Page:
A Tradition of Service Logo 75Lee A. Dunham

Submitted by: William H. Dunham {son}

Lee A Dunham

Lee A. Dunham served in World War 1 with the United States Army. The dates of service are: Known 07/24/1917 - 03/23/1919.

 

My father, Lee Dunham, was a member of the Ohio National Guard and served in the 37th “Buckeye” Division, 148th infantry, in the First World War. He fought with the 37th Division in the Battle of the Meuse-Argonne in September 1918, and was transferred to Eyne, Belgium in the Ypres-Lys sector near the end of the war.

After the war, Lee returned to Ohio where he worked as a barber. One day, when I was about 10 years old, I was in the barber shop waiting to get my hair cut. I was snooping through the drawers of the back counter of the ship and came across some medals -- a Purple Heart and a Silver Star!

As I remember, this is what he told me about how he got the medals:

“My company was walking down a road being strafed by a German airplane. Suddenly I found myself on my back, but with no apparent wounds. I got up and went on with the company. The company was later under a gas attack and I was overcome, but survived. Upon examination of my gas mask, I found a slug from the strafing plane had hit the charcoal filled canister of the gas mask and knocked me flat, but also compromised the effectiveness of the mask.”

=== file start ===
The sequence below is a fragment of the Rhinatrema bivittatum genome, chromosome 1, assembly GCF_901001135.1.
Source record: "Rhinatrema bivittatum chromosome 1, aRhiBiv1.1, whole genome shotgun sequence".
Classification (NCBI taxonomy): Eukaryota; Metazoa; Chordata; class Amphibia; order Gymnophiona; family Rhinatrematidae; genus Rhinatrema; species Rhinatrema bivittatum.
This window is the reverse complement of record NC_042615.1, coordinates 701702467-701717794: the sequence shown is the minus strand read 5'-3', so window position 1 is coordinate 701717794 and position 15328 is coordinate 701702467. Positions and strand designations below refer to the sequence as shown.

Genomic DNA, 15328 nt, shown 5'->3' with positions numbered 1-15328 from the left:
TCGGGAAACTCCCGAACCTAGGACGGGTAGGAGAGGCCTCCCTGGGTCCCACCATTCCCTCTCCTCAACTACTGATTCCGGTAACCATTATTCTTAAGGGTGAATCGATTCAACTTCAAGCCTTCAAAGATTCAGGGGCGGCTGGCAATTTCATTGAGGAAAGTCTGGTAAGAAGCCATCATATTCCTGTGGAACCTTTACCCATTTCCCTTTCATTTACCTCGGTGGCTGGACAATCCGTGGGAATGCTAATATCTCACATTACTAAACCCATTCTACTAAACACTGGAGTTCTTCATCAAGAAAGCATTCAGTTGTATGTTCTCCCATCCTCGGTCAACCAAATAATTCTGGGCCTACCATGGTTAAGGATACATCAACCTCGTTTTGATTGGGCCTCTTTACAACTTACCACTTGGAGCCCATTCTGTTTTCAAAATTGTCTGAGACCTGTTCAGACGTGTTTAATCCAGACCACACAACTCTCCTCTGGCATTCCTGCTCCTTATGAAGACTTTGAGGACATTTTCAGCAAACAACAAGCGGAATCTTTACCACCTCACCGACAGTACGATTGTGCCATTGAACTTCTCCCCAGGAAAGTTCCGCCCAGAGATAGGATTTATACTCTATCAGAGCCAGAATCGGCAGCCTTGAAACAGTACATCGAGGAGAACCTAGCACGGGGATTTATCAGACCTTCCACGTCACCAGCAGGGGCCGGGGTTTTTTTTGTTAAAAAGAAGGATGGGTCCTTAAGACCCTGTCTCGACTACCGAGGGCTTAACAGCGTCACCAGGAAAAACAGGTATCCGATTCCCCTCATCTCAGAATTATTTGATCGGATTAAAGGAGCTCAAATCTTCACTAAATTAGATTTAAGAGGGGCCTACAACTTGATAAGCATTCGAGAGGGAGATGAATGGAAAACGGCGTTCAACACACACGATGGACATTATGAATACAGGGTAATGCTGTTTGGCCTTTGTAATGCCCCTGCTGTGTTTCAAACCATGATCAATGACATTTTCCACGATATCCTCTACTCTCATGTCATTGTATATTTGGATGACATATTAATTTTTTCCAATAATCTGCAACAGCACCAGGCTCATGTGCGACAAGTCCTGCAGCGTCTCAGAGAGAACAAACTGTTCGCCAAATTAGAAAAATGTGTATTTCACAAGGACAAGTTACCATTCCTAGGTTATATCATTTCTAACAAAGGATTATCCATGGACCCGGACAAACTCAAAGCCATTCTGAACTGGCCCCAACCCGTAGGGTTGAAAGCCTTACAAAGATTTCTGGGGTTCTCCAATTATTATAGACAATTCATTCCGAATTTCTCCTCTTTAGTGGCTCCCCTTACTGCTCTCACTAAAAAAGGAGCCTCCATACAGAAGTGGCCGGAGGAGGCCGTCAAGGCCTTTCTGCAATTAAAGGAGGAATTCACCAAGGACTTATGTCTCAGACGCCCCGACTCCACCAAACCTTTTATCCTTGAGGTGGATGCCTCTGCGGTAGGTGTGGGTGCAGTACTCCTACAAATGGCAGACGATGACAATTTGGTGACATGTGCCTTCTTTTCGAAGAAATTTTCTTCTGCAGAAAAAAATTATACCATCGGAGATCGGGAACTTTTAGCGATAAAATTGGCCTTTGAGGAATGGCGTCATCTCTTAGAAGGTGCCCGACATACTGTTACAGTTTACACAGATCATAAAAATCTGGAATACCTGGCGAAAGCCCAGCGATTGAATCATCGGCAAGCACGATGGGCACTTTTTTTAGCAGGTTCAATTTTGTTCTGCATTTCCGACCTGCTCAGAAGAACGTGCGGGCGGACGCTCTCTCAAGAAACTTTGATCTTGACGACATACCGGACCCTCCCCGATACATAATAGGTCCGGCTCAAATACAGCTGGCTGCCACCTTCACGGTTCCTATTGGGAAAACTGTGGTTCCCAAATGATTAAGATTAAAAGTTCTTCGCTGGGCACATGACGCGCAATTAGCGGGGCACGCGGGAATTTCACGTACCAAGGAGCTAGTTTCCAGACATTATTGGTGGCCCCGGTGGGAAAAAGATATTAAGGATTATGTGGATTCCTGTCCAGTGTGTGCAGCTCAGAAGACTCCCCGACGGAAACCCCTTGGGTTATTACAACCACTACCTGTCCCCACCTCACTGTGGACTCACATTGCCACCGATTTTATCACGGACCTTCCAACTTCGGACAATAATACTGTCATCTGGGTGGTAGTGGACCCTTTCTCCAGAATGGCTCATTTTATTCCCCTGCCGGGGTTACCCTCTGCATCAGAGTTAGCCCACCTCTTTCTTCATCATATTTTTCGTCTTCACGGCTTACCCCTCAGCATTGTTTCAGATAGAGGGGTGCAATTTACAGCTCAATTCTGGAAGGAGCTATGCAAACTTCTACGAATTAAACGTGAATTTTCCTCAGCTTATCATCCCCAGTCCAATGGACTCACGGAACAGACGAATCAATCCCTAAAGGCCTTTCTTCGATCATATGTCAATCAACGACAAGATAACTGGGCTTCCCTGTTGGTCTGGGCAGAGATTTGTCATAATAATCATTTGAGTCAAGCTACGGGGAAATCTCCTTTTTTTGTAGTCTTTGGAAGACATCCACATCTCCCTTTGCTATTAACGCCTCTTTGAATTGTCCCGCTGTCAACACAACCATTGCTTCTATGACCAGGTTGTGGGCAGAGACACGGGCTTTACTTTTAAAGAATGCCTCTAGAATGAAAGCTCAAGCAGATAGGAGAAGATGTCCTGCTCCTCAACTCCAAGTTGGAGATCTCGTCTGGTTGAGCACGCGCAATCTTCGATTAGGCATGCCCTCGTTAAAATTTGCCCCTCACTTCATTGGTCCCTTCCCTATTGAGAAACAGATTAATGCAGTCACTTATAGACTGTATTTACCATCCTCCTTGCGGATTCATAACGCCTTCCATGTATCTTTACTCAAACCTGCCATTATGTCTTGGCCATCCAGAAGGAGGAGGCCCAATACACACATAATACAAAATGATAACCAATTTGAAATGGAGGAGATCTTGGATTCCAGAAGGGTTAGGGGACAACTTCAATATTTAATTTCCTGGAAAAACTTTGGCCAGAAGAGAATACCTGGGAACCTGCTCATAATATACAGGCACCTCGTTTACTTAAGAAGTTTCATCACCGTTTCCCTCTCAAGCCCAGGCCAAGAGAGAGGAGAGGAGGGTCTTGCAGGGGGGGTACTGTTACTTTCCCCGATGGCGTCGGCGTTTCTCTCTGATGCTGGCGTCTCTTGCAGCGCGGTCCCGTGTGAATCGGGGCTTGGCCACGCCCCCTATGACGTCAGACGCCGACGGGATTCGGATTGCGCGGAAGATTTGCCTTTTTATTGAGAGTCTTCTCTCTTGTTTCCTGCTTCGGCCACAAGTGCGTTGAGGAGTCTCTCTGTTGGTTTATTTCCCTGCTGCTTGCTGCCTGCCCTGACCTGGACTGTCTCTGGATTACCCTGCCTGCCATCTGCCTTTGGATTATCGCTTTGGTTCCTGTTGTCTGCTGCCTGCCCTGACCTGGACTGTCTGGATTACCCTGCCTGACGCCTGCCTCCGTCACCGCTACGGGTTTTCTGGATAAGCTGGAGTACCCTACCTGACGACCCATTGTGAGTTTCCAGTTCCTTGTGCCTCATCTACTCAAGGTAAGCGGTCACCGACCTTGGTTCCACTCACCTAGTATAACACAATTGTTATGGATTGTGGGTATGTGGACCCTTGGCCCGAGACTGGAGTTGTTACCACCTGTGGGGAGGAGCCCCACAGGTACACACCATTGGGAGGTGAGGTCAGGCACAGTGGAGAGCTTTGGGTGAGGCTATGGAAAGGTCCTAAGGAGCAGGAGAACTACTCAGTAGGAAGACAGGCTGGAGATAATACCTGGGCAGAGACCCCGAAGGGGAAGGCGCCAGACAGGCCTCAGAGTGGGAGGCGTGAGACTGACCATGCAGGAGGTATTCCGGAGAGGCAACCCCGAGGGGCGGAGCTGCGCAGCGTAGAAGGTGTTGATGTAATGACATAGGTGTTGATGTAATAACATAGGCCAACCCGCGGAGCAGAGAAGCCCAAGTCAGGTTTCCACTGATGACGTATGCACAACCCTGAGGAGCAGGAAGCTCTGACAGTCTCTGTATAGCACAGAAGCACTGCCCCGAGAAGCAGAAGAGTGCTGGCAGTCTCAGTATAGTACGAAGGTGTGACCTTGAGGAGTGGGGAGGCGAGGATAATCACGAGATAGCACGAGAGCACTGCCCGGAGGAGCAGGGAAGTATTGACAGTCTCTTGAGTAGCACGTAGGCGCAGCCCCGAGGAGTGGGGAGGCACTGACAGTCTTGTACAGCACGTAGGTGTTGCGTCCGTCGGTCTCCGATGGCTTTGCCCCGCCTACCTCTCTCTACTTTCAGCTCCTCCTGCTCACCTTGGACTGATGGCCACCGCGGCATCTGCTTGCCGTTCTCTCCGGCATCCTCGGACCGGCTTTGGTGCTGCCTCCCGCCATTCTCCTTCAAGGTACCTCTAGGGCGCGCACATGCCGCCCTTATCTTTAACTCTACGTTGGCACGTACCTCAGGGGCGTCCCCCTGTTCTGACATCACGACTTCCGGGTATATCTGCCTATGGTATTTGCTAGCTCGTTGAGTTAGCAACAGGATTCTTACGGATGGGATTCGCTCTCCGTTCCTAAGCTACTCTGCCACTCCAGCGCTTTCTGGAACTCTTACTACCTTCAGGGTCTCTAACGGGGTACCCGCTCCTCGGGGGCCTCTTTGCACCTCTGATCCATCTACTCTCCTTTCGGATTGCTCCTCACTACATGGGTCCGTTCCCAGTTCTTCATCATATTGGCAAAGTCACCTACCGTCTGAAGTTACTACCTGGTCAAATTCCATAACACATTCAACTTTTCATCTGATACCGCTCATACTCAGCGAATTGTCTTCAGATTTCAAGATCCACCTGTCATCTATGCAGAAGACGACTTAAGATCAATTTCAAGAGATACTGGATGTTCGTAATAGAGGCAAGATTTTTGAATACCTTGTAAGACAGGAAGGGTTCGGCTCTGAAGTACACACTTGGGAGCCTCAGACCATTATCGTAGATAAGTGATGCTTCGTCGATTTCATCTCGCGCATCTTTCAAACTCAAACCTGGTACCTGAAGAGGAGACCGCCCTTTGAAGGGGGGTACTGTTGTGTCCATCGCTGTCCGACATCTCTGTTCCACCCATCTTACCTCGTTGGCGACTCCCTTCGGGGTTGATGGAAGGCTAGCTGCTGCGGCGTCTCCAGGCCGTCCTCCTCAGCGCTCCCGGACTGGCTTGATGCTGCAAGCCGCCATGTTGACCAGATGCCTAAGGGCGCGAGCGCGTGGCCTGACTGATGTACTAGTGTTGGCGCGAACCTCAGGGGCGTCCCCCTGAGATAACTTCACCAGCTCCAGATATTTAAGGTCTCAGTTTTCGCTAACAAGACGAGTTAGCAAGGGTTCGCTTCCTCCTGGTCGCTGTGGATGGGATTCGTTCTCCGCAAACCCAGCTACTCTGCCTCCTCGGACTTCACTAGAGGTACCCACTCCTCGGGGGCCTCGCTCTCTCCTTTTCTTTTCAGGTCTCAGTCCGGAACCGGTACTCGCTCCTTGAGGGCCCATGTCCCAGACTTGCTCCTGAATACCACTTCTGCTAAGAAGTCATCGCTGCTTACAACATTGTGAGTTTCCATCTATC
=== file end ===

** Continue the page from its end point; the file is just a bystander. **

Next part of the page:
For the injury of being gassed in action, Lee was awarded the Purple Heart.

When I pressed him to tell me about the Silver Star, he said “I got it for being damned scared.”

Photos are of Lee A. Dunham in uniform, Lee's medals, and a collage of Lee's and other family members' service memorabilia. I am the youngest of Lee’s three sons; all of us served in the U.S. Army between 1942 and 1946. We were all grateful to survive another war.

-- William H. Dunham, Lodi, Ohio

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